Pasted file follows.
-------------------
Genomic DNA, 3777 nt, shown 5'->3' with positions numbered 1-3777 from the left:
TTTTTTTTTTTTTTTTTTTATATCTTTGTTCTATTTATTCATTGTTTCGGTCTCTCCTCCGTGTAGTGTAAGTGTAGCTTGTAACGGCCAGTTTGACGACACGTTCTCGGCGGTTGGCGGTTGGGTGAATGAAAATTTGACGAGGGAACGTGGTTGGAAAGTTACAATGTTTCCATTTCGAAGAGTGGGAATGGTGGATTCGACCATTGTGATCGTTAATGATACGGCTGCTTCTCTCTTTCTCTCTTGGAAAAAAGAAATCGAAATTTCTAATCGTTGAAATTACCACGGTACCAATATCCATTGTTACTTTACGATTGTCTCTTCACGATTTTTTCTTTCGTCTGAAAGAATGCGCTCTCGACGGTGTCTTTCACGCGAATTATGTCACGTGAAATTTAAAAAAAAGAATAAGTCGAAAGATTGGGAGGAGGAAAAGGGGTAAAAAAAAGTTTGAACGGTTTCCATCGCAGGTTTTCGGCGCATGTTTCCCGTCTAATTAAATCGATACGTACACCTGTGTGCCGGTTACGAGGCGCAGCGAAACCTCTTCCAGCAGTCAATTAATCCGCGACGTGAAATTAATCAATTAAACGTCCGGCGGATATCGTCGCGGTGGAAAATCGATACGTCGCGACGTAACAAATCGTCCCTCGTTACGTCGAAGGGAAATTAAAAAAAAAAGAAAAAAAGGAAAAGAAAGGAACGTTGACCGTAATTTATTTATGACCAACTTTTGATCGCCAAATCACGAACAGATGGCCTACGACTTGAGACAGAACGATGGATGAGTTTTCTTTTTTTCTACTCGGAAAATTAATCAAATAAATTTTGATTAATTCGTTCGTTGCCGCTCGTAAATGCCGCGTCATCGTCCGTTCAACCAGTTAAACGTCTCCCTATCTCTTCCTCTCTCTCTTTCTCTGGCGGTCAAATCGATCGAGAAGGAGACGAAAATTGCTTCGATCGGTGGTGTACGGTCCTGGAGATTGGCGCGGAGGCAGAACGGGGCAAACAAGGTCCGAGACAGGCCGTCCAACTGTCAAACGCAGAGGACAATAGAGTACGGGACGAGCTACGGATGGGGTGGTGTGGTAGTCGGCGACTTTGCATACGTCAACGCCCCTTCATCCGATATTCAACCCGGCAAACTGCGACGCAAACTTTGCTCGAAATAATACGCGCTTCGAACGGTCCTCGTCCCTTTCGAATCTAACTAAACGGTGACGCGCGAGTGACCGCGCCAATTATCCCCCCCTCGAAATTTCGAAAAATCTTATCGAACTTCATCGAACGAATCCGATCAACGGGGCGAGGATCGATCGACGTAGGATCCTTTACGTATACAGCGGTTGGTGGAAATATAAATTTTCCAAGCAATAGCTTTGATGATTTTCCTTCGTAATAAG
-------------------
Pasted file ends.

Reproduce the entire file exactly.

Genomic DNA, 3777 nt, shown 5'->3' with positions numbered 1-3777 from the left:
TTTTTTTTTTTTTTTTTTTATATCTTTGTTCTATTTATTCATTGTTTCGGTCTCTCCTCCGTGTAGTGTAAGTGTAGCTTGTAACGGCCAGTTTGACGACACGTTCTCGGCGGTTGGCGGTTGGGTGAATGAAAATTTGACGAGGGAACGTGGTTGGAAAGTTACAATGTTTCCATTTCGAAGAGTGGGAATGGTGGATTCGACCATTGTGATCGTTAATGATACGGCTGCTTCTCTCTTTCTCTCTTGGAAAAAAGAAATCGAAATTTCTAATCGTTGAAATTACCACGGTACCAATATCCATTGTTACTTTACGATTGTCTCTTCACGATTTTTTCTTTCGTCTGAAAGAATGCGCTCTCGACGGTGTCTTTCACGCGAATTATGTCACGTGAAATTTAAAAAAAAGAATAAGTCGAAAGATTGGGAGGAGGAAAAGGGGTAAAAAAAAGTTTGAACGGTTTCCATCGCAGGTTTTCGGCGCATGTTTCCCGTCTAATTAAATCGATACGTACACCTGTGTGCCGGTTACGAGGCGCAGCGAAACCTCTTCCAGCAGTCAATTAATCCGCGACGTGAAATTAATCAATTAAACGTCCGGCGGATATCGTCGCGGTGGAAAATCGATACGTCGCGACGTAACAAATCGTCCCTCGTTACGTCGAAGGGAAATTAAAAAAAAAAGAAAAAAAGGAAAAGAAAGGAACGTTGACCGTAATTTATTTATGACCAACTTTTGATCGCCAAATCACGAACAGATGGCCTACGACTTGAGACAGAACGATGGATGAGTTTTCTTTTTTTCTACTCGGAAAATTAATCAAATAAATTTTGATTAATTCGTTCGTTGCCGCTCGTAAATGCCGCGTCATCGTCCGTTCAACCAGTTAAACGTCTCCCTATCTCTTCCTCTCTCTCTTTCTCTGGCGGTCAAATCGATCGAGAAGGAGACGAAAATTGCTTCGATCGGTGGTGTACGGTCCTGGAGATTGGCGCGGAGGCAGAACGGGGCAAACAAGGTCCGAGACAGGCCGTCCAACTGTCAAACGCAGAGGACAATAGAGTACGGGACGAGCTACGGATGGGGTGGTGTGGTAGTCGGCGACTTTGCATACGTCAACGCCCCTTCATCCGATATTCAACCCGGCAAACTGCGACGCAAACTTTGCTCGAAATAATACGCGCTTCGAACGGTCCTCGTCCCTTTCGAATCTAACTAAACGGTGACGCGCGAGTGACCGCGCCAATTATCCCCCCCTCGAAATTTCGAAAAATCTTATCGAACTTCATCGAACGAATCCGATCAACGGGGCGAGGATCGATCGACGTAGGATCCTTTACGTATACAGCGGTTGGTGGAAATATAAATTTTCCAAGCAATAGCTTTGATGATTTTCCTTCGTAATAAG